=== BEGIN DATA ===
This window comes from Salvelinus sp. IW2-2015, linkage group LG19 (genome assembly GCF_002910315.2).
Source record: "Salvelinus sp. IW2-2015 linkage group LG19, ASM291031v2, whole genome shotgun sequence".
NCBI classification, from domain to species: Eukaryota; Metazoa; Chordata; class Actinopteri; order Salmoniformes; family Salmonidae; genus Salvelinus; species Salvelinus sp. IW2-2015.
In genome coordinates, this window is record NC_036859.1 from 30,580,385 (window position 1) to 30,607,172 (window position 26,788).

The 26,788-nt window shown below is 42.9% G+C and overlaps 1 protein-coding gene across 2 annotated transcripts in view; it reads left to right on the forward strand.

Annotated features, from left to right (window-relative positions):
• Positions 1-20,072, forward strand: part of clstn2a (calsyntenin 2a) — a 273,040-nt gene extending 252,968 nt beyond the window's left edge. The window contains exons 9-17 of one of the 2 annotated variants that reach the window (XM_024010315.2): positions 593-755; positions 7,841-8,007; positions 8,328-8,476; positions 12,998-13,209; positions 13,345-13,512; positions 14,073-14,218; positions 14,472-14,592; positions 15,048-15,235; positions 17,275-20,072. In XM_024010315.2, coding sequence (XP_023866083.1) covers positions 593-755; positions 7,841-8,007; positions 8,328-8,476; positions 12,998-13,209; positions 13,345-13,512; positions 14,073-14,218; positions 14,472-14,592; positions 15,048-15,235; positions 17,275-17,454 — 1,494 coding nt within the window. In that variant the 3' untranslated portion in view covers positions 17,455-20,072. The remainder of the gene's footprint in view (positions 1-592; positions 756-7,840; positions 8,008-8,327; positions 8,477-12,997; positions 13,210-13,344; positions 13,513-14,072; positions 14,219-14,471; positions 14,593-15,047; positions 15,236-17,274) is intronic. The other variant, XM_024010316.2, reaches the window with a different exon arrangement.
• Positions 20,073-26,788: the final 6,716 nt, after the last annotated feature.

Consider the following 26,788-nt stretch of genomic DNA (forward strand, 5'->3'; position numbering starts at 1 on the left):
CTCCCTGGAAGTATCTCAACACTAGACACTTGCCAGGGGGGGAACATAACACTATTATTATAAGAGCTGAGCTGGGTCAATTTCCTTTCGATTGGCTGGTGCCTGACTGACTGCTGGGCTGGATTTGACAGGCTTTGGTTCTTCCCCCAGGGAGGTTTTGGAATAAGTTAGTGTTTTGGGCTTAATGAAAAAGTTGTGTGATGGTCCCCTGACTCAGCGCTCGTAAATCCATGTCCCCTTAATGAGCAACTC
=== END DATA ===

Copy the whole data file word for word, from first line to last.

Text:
This window comes from Salvelinus sp. IW2-2015, linkage group LG19 (genome assembly GCF_002910315.2).
Source record: "Salvelinus sp. IW2-2015 linkage group LG19, ASM291031v2, whole genome shotgun sequence".
NCBI classification, from domain to species: Eukaryota; Metazoa; Chordata; class Actinopteri; order Salmoniformes; family Salmonidae; genus Salvelinus; species Salvelinus sp. IW2-2015.
In genome coordinates, this window is record NC_036859.1 from 30,580,385 (window position 1) to 30,607,172 (window position 26,788).

The 26,788-nt window shown below is 42.9% G+C and overlaps 1 protein-coding gene across 2 annotated transcripts in view; it reads left to right on the forward strand.

Annotated features, from left to right (window-relative positions):
• Positions 1-20,072, forward strand: part of clstn2a (calsyntenin 2a) — a 273,040-nt gene extending 252,968 nt beyond the window's left edge. The window contains exons 9-17 of one of the 2 annotated variants that reach the window (XM_024010315.2): positions 593-755; positions 7,841-8,007; positions 8,328-8,476; positions 12,998-13,209; positions 13,345-13,512; positions 14,073-14,218; positions 14,472-14,592; positions 15,048-15,235; positions 17,275-20,072. In XM_024010315.2, coding sequence (XP_023866083.1) covers positions 593-755; positions 7,841-8,007; positions 8,328-8,476; positions 12,998-13,209; positions 13,345-13,512; positions 14,073-14,218; positions 14,472-14,592; positions 15,048-15,235; positions 17,275-17,454 — 1,494 coding nt within the window. In that variant the 3' untranslated portion in view covers positions 17,455-20,072. The remainder of the gene's footprint in view (positions 1-592; positions 756-7,840; positions 8,008-8,327; positions 8,477-12,997; positions 13,210-13,344; positions 13,513-14,072; positions 14,219-14,471; positions 14,593-15,047; positions 15,236-17,274) is intronic. The other variant, XM_024010316.2, reaches the window with a different exon arrangement.
• Positions 20,073-26,788: the final 6,716 nt, after the last annotated feature.

Consider the following 26,788-nt stretch of genomic DNA (forward strand, 5'->3'; position numbering starts at 1 on the left):
CTCCCTGGAAGTATCTCAACACTAGACACTTGCCAGGGGGGGAACATAACACTATTATTATAAGAGCTGAGCTGGGTCAATTTCCTTTCGATTGGCTGGTGCCTGACTGACTGCTGGGCTGGATTTGACAGGCTTTGGTTCTTCCCCCAGGGAGGTTTTGGAATAAGTTAGTGTTTTGGGCTTAATGAAAAAGTTGTGTGATGGTCCCCTGACTCAGCGCTCGTAAATCCATGTCCCCTTAATGAGCAACTC